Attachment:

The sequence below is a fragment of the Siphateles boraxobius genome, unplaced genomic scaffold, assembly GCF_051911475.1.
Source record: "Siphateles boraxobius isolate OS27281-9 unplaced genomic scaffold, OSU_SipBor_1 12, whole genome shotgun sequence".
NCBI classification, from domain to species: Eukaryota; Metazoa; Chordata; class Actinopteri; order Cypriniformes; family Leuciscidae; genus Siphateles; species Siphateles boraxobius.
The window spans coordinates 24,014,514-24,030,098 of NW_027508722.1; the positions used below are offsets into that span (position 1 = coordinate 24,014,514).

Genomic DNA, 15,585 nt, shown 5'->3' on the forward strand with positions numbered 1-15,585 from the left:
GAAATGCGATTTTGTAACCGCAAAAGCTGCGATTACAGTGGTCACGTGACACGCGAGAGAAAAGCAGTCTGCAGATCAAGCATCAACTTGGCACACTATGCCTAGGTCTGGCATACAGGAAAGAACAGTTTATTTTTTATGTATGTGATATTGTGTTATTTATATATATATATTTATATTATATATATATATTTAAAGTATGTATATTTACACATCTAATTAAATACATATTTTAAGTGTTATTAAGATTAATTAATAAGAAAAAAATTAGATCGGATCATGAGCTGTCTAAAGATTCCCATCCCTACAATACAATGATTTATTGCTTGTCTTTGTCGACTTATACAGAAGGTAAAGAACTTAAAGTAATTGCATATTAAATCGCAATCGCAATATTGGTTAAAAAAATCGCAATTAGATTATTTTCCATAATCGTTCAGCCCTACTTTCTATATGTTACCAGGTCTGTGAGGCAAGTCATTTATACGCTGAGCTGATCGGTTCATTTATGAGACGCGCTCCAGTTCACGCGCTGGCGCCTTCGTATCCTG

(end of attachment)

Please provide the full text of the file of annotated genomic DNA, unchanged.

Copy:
The sequence below is a fragment of the Siphateles boraxobius genome, unplaced genomic scaffold, assembly GCF_051911475.1.
Source record: "Siphateles boraxobius isolate OS27281-9 unplaced genomic scaffold, OSU_SipBor_1 12, whole genome shotgun sequence".
NCBI classification, from domain to species: Eukaryota; Metazoa; Chordata; class Actinopteri; order Cypriniformes; family Leuciscidae; genus Siphateles; species Siphateles boraxobius.
The window spans coordinates 24,014,514-24,030,098 of NW_027508722.1; the positions used below are offsets into that span (position 1 = coordinate 24,014,514).

Genomic DNA, 15,585 nt, shown 5'->3' on the forward strand with positions numbered 1-15,585 from the left:
GAAATGCGATTTTGTAACCGCAAAAGCTGCGATTACAGTGGTCACGTGACACGCGAGAGAAAAGCAGTCTGCAGATCAAGCATCAACTTGGCACACTATGCCTAGGTCTGGCATACAGGAAAGAACAGTTTATTTTTTATGTATGTGATATTGTGTTATTTATATATATATATTTATATTATATATATATATTTAAAGTATGTATATTTACACATCTAATTAAATACATATTTTAAGTGTTATTAAGATTAATTAATAAGAAAAAAATTAGATCGGATCATGAGCTGTCTAAAGATTCCCATCCCTACAATACAATGATTTATTGCTTGTCTTTGTCGACTTATACAGAAGGTAAAGAACTTAAAGTAATTGCATATTAAATCGCAATCGCAATATTGGTTAAAAAAATCGCAATTAGATTATTTTCCATAATCGTTCAGCCCTACTTTCTATATGTTACCAGGTCTGTGAGGCAAGTCATTTATACGCTGAGCTGATCGGTTCATTTATGAGACGCGCTCCAGTTCACGCGCTGGCGCCTTCGTATCCTG